Photographing children

Author: Vicki Uthe


I have been volunteering with Arizona Highways Photo Workshops for about 18 months and have had the pleasure of working several photo 101 and 102 classes. I love these workshops because the room is filled with people new to photography. And if they are not new then they are at a point in their journey where they want to find out more about what the camera can do. As we move through the room and introduce ourselves a question that is often asked is: What do you like to shoot? Several answers seem to emerge. It seems to be either flowers and landscapes, I don’t know yet or GRANDCHILDREN! This posting is about how to capture the spirit of the child.

I graduated from Northern Arizona University in 1986 with a degree in Krauss_visit_July_2015-7191Photojournalism where I spent three and a half years shooting sporting events for the NAU Athletic program. Back then it was all film and mistakes were made. Nowadays you can take a few frames, adjust and keep on shooting! Pixels are FREE! The more you shoot the better your chances of catching that priceless expression. Here are some things to consider:

For best results shoot outdoors where flash is not an issue. The lighting will be better for stopping the movement of the kids. Set the ISO at 400 for starters. Set the shutter speed (shutter priority) to at least 1/250 (of a second) but that depends on how long your lens is. As a rule, set your shutter speed to AT LEAST the fraction of a second of your focal length. For example, if you are shooting with a 70-300 you’ll want to set your shutter speed at 1/300 to prevent blurry pictures due to camera shake. The aperture should set itself in shutter priority mode. Okay, now you’re set. Of course you will adjust as necessary.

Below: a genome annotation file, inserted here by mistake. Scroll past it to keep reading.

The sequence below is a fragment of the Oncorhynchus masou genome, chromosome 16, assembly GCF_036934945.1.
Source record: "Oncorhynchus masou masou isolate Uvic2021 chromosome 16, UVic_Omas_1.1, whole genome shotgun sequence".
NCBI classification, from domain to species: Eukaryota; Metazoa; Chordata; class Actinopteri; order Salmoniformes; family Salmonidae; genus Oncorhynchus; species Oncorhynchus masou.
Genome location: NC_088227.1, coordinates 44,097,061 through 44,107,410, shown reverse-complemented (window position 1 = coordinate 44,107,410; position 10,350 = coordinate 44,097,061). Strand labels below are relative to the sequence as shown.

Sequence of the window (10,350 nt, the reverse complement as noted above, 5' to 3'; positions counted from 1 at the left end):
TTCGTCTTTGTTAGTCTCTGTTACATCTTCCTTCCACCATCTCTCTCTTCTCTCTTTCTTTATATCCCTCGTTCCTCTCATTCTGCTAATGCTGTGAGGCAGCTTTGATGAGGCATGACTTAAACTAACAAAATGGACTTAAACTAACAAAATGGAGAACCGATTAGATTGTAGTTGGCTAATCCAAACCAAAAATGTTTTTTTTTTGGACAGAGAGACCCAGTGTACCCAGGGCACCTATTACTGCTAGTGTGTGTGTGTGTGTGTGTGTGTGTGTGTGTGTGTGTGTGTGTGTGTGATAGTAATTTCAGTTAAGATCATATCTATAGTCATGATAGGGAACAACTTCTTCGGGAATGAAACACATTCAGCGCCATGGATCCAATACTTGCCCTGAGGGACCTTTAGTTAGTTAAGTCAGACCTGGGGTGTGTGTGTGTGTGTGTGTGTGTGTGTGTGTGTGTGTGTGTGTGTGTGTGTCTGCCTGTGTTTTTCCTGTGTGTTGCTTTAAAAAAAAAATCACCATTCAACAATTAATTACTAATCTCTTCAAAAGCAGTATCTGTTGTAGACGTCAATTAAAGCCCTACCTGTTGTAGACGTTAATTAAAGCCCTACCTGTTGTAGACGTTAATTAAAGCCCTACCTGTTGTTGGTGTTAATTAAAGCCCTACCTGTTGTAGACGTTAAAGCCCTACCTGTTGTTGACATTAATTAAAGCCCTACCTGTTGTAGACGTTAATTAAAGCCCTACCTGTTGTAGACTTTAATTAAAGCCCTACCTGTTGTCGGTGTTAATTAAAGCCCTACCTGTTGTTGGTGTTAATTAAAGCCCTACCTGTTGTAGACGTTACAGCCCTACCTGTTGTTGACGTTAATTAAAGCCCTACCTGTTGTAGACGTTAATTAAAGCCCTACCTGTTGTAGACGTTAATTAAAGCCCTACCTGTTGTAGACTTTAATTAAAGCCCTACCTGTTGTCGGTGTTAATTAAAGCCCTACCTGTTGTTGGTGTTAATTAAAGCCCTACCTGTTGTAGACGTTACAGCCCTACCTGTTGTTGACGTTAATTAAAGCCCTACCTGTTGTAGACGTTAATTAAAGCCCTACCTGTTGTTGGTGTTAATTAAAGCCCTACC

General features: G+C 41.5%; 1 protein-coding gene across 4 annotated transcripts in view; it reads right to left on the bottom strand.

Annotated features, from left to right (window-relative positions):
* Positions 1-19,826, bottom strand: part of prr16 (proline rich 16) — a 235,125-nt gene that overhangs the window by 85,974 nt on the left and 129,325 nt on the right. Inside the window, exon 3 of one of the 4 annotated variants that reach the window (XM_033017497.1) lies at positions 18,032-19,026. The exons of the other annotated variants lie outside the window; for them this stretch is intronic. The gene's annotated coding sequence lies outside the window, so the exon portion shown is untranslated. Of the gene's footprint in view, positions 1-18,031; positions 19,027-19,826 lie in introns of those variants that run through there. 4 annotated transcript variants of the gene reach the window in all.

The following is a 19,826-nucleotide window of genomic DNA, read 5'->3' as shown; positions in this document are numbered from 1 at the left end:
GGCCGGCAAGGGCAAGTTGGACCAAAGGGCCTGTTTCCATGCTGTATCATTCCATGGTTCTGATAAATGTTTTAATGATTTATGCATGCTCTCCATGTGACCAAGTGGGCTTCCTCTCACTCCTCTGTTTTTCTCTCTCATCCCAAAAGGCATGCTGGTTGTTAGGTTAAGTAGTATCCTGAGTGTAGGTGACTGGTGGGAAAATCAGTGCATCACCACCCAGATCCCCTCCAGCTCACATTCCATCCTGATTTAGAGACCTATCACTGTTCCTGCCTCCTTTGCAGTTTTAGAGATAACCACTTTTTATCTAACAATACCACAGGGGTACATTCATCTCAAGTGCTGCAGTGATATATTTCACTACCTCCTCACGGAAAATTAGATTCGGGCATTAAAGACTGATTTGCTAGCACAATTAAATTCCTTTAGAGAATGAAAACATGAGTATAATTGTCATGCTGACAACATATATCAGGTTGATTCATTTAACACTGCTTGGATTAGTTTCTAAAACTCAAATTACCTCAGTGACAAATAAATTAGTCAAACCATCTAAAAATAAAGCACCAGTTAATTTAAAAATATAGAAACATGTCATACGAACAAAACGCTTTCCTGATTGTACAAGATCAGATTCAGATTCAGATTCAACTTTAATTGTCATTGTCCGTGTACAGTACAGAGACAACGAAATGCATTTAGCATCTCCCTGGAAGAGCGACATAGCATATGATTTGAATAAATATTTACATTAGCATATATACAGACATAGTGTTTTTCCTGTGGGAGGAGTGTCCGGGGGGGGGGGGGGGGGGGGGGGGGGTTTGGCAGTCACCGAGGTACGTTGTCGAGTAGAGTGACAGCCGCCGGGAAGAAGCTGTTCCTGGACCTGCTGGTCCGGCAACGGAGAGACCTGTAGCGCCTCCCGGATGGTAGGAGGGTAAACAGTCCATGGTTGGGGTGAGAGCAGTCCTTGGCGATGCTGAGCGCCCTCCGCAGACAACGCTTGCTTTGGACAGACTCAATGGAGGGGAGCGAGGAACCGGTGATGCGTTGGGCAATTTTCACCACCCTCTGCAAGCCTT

I prefer shooting with a longer lens to take myself out of the mix. Candid images are my favorite portraits. I believe these images were all shot with over a 100 mm focal length.

An important thing to remember with children is to get low. Get at their level. If crouching is difficult then set yourself up in a chair with a long enough lens that you have a clear view of the play area. If your camera gets heavy, put it on a monopod. Keep your eye in the viewfinder, set your camera for rear button focus, set your shooting to AI Servo (Canon) so the focus is continuous on the subject and shoot away! Burst mode helps. I like the fast burst. I anticipate action, push down the shutter and see what I get later. Once I toss out all the shots with weird faces and closed eyes there is usually a keeper among them.


The biggest thing to remember is to have your camera close by…always. Whether it’s a point and shoot or a DSLR remember, it’s just a tool. Once you learn how to operate your tool you will get spectacular shots. Don’t be scared. Again, pixels are free.   Don’t be scared to get out there and push that shutter release.

Vicki Uthe is a trip leader with Arizona Highways Photo Workshops.